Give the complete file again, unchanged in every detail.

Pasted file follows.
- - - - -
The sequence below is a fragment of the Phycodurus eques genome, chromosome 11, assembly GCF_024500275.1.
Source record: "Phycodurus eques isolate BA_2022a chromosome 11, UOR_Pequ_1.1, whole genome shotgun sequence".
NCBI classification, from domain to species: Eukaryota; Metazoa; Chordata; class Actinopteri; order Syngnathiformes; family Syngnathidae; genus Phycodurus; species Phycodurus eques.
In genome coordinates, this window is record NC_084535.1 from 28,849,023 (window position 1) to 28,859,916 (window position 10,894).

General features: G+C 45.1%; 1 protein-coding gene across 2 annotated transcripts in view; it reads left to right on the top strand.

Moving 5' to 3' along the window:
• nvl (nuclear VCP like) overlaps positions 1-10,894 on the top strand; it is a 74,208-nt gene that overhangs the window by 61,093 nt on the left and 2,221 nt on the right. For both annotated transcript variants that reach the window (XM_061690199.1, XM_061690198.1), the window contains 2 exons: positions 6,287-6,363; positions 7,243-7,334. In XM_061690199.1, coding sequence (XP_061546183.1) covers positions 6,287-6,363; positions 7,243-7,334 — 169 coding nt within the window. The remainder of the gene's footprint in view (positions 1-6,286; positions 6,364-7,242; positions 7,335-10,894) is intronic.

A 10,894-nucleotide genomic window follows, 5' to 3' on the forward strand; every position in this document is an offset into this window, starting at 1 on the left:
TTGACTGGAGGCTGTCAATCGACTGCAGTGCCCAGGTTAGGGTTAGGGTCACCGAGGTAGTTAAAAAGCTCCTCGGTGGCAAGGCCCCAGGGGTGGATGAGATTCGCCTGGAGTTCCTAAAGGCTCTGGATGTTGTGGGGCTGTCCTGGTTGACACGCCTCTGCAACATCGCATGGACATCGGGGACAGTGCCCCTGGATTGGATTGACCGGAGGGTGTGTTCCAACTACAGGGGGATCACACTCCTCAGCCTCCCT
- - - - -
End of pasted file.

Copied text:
The sequence below is a fragment of the Phycodurus eques genome, chromosome 11, assembly GCF_024500275.1.
Source record: "Phycodurus eques isolate BA_2022a chromosome 11, UOR_Pequ_1.1, whole genome shotgun sequence".
NCBI classification, from domain to species: Eukaryota; Metazoa; Chordata; class Actinopteri; order Syngnathiformes; family Syngnathidae; genus Phycodurus; species Phycodurus eques.
In genome coordinates, this window is record NC_084535.1 from 28,849,023 (window position 1) to 28,859,916 (window position 10,894).

General features: G+C 45.1%; 1 protein-coding gene across 2 annotated transcripts in view; it reads left to right on the top strand.

Moving 5' to 3' along the window:
• nvl (nuclear VCP like) overlaps positions 1-10,894 on the top strand; it is a 74,208-nt gene that overhangs the window by 61,093 nt on the left and 2,221 nt on the right. For both annotated transcript variants that reach the window (XM_061690199.1, XM_061690198.1), the window contains 2 exons: positions 6,287-6,363; positions 7,243-7,334. In XM_061690199.1, coding sequence (XP_061546183.1) covers positions 6,287-6,363; positions 7,243-7,334 — 169 coding nt within the window. The remainder of the gene's footprint in view (positions 1-6,286; positions 6,364-7,242; positions 7,335-10,894) is intronic.

A 10,894-nucleotide genomic window follows, 5' to 3' on the forward strand; every position in this document is an offset into this window, starting at 1 on the left:
TTGACTGGAGGCTGTCAATCGACTGCAGTGCCCAGGTTAGGGTTAGGGTCACCGAGGTAGTTAAAAAGCTCCTCGGTGGCAAGGCCCCAGGGGTGGATGAGATTCGCCTGGAGTTCCTAAAGGCTCTGGATGTTGTGGGGCTGTCCTGGTTGACACGCCTCTGCAACATCGCATGGACATCGGGGACAGTGCCCCTGGATTGGATTGACCGGAGGGTGTGTTCCAACTACAGGGGGATCACACTCCTCAGCCTCCCT